Annualised

A term applying to the conversion of a rate given over a specified period of time to an annual basis, i.e. an investment producing an actual return of 15% over five years would have produced an annualised return of 2.8%.

Annuity

An arrangement under which periodic payments are made to a person in return for the investment of a lump sum, usually for the purpose of providing retirement income. Each periodic payment received by the annuitant is a portion of the original lump sum, plus interest.

Appreciation

Generally, an increase in the value of an asset; (b) in terms of foreign exchange transactions, the rise in the value of a currency in relation to another currency or currencies.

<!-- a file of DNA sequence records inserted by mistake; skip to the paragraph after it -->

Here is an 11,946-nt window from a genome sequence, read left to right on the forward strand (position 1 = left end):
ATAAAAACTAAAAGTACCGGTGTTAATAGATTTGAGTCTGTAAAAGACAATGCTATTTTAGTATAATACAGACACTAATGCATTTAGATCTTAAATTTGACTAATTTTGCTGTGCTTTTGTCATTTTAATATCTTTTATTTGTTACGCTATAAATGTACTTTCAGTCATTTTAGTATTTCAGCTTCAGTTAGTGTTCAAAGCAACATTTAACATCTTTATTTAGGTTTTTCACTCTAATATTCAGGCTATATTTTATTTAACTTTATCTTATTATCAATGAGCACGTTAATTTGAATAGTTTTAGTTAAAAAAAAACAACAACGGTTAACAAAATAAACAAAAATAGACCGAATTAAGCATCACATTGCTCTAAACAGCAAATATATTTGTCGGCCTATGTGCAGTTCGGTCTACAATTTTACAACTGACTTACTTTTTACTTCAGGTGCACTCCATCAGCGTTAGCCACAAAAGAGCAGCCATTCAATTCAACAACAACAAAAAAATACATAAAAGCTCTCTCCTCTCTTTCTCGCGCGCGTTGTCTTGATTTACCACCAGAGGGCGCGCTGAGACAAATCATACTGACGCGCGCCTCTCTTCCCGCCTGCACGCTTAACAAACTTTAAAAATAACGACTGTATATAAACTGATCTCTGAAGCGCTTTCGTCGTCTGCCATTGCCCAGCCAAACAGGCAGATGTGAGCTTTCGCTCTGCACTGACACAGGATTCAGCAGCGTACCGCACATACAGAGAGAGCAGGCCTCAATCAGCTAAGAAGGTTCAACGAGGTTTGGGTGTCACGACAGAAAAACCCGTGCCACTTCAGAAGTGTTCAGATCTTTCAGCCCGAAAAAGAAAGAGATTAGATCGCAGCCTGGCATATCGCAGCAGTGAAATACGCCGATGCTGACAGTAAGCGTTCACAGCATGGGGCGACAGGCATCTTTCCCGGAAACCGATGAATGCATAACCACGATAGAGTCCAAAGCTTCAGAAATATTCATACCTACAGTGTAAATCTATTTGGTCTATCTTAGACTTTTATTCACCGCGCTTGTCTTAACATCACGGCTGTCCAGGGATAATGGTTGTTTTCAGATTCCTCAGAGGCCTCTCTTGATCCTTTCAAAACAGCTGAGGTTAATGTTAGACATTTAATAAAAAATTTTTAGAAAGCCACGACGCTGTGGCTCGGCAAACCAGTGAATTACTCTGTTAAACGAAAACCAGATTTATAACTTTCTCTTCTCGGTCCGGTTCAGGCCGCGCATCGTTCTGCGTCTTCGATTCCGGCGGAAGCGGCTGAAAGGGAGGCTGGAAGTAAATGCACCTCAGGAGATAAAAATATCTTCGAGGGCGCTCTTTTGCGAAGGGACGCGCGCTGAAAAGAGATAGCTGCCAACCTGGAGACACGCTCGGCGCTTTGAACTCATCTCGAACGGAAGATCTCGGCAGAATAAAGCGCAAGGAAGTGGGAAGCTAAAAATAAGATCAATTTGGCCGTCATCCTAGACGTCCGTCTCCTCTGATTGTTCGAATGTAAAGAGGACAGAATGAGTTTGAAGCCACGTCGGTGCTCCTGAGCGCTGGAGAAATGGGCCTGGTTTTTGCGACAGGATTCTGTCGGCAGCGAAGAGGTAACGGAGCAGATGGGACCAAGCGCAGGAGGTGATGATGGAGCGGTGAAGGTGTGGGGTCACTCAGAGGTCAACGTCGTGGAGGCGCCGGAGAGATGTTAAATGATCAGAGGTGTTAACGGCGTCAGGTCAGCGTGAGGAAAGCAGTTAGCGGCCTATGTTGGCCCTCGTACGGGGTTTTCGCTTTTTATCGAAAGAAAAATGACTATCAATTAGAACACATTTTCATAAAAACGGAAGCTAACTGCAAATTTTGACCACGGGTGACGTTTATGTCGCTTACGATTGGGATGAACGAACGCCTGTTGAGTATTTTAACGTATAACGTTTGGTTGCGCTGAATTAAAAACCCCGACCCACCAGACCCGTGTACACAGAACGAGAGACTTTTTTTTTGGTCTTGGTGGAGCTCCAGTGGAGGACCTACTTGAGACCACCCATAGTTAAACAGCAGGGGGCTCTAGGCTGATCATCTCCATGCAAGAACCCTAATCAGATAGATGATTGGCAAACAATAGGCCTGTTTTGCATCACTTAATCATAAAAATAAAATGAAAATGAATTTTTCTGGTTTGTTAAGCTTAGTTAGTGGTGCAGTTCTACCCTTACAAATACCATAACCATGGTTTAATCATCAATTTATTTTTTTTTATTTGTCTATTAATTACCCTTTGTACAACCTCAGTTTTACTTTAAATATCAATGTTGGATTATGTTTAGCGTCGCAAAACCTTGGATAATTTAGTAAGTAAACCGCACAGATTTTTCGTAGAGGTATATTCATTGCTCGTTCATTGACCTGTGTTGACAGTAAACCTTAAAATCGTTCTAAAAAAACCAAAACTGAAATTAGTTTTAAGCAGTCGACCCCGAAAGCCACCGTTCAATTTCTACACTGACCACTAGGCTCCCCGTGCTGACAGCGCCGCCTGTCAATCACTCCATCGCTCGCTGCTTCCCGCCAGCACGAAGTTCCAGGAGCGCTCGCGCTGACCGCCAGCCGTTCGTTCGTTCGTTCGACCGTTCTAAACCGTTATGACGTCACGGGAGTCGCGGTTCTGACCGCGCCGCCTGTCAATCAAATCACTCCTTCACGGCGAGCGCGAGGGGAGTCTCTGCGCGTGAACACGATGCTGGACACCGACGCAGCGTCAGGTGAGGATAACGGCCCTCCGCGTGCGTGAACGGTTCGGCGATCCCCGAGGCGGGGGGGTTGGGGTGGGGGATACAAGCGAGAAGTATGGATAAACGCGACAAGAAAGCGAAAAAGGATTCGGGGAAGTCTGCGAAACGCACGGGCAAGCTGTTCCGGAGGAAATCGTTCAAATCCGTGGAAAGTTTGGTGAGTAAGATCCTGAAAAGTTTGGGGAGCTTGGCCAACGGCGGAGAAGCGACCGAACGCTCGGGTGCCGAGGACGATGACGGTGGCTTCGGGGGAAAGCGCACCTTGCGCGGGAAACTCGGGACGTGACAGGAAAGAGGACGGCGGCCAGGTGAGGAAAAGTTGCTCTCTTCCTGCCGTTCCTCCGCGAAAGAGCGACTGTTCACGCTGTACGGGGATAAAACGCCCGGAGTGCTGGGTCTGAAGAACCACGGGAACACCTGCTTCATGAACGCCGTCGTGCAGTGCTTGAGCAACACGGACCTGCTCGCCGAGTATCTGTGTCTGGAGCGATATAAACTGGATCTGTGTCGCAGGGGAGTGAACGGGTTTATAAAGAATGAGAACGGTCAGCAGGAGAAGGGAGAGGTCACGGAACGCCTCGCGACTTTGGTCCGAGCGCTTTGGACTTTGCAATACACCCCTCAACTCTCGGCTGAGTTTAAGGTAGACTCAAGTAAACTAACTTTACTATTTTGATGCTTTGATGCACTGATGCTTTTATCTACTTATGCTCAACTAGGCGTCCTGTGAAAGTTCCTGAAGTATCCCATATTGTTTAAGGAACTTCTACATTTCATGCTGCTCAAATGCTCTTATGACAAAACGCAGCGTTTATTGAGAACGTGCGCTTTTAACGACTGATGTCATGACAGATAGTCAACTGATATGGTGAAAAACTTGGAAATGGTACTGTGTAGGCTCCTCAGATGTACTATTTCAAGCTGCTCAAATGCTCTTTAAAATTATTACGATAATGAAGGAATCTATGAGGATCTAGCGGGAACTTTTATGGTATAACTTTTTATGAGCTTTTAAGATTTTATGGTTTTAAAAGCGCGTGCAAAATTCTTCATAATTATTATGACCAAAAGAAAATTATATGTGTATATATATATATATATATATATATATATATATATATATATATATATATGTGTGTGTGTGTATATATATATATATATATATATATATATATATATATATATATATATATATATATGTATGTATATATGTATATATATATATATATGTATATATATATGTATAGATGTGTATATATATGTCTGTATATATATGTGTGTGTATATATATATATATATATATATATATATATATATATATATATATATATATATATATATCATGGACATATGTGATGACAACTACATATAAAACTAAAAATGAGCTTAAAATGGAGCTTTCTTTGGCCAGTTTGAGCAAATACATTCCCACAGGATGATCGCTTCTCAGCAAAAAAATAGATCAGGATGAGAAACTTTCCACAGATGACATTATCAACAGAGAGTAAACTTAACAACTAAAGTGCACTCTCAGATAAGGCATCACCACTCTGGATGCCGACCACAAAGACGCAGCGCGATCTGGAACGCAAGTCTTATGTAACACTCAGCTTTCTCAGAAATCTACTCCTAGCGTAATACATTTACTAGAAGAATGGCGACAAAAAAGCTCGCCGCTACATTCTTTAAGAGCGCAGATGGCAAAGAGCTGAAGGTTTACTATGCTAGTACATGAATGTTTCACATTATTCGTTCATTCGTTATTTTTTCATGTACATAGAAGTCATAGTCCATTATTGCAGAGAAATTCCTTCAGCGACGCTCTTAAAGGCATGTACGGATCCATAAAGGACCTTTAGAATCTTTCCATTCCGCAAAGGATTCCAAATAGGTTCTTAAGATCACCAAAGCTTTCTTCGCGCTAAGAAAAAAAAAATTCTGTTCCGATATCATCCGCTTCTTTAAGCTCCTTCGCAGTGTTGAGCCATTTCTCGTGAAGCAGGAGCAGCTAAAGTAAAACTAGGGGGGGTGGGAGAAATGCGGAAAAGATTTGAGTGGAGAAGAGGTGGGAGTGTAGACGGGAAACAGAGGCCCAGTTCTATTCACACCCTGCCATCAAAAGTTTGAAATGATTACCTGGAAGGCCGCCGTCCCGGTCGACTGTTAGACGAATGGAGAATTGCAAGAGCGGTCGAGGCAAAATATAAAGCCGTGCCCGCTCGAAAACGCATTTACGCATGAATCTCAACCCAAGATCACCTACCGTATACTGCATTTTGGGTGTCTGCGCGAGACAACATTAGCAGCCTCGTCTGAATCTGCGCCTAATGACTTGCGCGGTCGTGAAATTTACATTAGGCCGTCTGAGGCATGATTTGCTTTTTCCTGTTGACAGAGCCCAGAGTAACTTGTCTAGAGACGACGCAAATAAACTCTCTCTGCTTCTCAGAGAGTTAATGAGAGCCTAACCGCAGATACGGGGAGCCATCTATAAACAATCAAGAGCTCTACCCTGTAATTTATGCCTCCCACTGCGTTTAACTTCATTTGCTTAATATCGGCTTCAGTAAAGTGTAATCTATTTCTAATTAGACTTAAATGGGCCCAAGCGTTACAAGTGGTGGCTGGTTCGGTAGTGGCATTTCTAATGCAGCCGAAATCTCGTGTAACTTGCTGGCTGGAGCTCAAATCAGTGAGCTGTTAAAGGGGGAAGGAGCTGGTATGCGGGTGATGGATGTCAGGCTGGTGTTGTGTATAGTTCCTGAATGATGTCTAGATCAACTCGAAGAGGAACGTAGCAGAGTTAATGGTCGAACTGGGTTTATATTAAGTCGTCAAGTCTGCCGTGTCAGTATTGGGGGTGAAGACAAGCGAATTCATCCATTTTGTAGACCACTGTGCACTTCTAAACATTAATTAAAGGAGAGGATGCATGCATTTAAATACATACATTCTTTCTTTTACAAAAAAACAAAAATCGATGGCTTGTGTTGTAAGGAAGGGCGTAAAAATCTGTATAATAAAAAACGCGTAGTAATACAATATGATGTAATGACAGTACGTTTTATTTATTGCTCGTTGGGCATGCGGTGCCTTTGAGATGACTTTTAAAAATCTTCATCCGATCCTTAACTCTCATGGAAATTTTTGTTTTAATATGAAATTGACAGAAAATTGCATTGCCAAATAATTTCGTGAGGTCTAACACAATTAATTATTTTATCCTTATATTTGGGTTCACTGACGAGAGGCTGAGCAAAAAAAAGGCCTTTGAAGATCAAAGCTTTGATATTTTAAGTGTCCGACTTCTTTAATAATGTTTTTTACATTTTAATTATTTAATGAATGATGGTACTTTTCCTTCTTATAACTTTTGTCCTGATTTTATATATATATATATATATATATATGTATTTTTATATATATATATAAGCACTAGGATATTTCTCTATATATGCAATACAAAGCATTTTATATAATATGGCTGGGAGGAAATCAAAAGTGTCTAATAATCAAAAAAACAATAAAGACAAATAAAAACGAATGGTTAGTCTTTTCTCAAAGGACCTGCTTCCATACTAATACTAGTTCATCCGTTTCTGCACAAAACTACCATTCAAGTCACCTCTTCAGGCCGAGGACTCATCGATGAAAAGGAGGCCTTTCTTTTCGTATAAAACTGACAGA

ASEAN

The Association of South East Asian Nations. Established in 1967 with the objectives of improving economic co-operation between members. It comprises 10 countries of this rapidly growing region: Brunei, Cambodia, Indonesia, Laos, Malaysia, Myanmar, Philippines, Singapore, Thailand and Vietnam.

Ask price

The price at which a security or asset is offered for sale to a buyer.

Asset

Any owned item of value.

Asset allocation (funds)

The apportionment of an investment portfolio between different asset classes/geographical markets. The proportion in each asset class will be determined by a fund's benchmark, its objectives and its risk profile.

Asset class

Broad groups of investments with similar characteristics. Examples include bonds, equities, property, cash and alternatives.

Asset consultant

A professional person engaged by investors, such as superannuation fund trustees, to advise on appropriate investment strategies, asset allocation, and selection of investment managers.

Asset price bubbles